Carry Cage – every rabbit owner needs one for safe transport, also useful for bunny adventures or to hold during enclosure cleans. A cardboard box is not recommended, as they can chew through one very quickly.
Enclosure/Hutch – please consult staff on enclosure recommendations.
Quality Rabbit Pellets – Selective Junior (under 6 month), Selective Adult (over 8 months), peckish, Rabbit Origins, Birdsville Small Animal Mix. We only stock the best.
Hay – Oaten, Ryegrass, Timothy, Pasture or Ryegrass. 70% of their total diet. It is an important source of fiber assisting in digestion.
Salt Lick / Mineral Block – essential for rabbits to have in their enclosure, just in case they are lacking any dietary imbalance and need extra salts or minerals.
Treats – great for training and rewarding your rabbit.
Hay Feeder – helps keep your rabbit hay fresh and prevent it from getting soiled.
Drink Bottle – these guarantee your rabbit has clean water all day long.
Bowls – for pellets and fresh veggies, they need to be not too high and heavy, so they won’t be knocked over.
Litter Tray – for toilet training, need an appropriate size litter tray for your rabbit when it is full grown.
Litter – wood or paper pellet litters are the best and the safest for is rabbits litter trays. The litter in the tray need to be different from the substrate used in the enclosure, so the rabbit can differentiate from the two.
Toys – rabbit are very social and love to lay. A minimum 4 – 6 appropriate toys for chewing, throwing, rolling and general playing is a must.
Hide – a small safe place for your rabbit to hide. These can range from tents, pouches, and hides and are made from a variety of materials and in different sizes.
Substrate – straw, sawdust, paper pellets, mini hemp, oz hemp, wood pellets or Kaytee litter.
Hutch Cleaner – CSI, Vetafarm, F10 and Aristopet are all rabbit safe, nontoxic disinfectant to remove sticky acidic urine and feces from enclosure. Normal household disinfects can be quite toxic to rabbits.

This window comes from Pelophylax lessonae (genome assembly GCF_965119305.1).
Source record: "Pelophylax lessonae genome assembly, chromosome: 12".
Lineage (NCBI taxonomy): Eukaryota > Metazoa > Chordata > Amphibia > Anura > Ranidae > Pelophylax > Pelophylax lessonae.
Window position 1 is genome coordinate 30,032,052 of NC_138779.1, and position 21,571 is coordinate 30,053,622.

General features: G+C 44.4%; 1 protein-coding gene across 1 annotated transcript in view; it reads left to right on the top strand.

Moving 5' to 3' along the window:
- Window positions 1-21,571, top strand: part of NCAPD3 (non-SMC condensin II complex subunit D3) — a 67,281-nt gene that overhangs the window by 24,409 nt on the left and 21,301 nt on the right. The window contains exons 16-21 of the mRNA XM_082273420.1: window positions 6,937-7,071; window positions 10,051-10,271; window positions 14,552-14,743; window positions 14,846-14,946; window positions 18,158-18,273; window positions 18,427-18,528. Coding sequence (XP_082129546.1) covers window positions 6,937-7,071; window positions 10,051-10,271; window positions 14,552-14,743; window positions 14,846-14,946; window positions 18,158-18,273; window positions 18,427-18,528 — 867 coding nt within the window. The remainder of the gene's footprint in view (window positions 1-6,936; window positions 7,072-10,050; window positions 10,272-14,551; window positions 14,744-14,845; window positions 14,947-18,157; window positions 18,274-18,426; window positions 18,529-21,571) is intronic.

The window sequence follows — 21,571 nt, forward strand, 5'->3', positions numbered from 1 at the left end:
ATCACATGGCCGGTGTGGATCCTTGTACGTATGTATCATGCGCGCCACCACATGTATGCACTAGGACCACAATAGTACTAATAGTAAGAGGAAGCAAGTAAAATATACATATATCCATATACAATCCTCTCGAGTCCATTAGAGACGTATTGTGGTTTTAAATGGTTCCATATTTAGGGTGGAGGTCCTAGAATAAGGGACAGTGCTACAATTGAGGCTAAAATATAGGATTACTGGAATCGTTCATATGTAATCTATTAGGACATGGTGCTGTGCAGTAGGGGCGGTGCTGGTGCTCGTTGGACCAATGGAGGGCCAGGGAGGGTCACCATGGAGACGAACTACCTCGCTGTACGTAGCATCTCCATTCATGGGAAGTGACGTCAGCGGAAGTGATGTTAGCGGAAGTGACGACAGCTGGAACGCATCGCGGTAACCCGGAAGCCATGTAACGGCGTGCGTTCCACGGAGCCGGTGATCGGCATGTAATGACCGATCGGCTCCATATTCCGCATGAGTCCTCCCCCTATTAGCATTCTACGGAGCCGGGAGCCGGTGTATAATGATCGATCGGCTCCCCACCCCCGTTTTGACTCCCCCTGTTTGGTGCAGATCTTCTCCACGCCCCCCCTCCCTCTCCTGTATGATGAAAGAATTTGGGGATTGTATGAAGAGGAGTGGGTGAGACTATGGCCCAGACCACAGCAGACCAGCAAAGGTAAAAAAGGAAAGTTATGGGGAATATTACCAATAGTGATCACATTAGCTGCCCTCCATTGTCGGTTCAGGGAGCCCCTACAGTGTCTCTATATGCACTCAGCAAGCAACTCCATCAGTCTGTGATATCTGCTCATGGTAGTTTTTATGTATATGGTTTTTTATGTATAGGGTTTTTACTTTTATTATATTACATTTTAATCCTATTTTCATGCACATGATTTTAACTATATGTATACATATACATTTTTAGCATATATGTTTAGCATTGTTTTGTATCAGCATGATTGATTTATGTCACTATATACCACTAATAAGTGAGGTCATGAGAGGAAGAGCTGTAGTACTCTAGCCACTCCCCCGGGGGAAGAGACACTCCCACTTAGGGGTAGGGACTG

Wormer – Worming treatment needs to be completed 10 days after bringing your rabbit home and then repeated every 3 months for internal parasites.
Mite & Mange – Mite & Mange treatment need to be completed 10 days after purchase and repeated every 3 months to prevent external parasites.
What you may like to consider:
Enclosure stand – stands are available for some indoor enclosures, these are great to lift the enclosure off the ground, to an easy level to interact with your pet.
Spare bowls (food & water) – swap bowls, if normal one gets dirty and need a soak (easy cleaning) or to add an addition food.
Vitamins – vitamins are need when lower quality food is being feed or as a top up to the diet.
Treat & Veggies Holders – an additional way of suppling treats and veggies that can make them more interacted for your rabbit and keep them off the ground, reducing waste.
Harness & Lead – added safety when outside with your rabbit from predators and to prevent rabbit from running off. Harness training does take a little time and should never expect your rabbit to take to it straight away.
Bed – For the luxurious Rabbit who likes comfort.
Tunnels – great for rabbits to run through, play and hide.
Play Pen – allows an extra safe place outside their enclosure for indoor and outdoor use.
Synbiotic / Probiotic – Can boost immune system, support digestive function when use daily.
First aid – Spark, Triple C, F10 barrier ointment and heat lights are a few things that can be kept on hand in case of an emergency.
Vaccination/de-sexing Mini Lops
It is recommended to vaccinate your rabbit at 12 week of age and to keep it indoor or covered with mosquito net until this is done.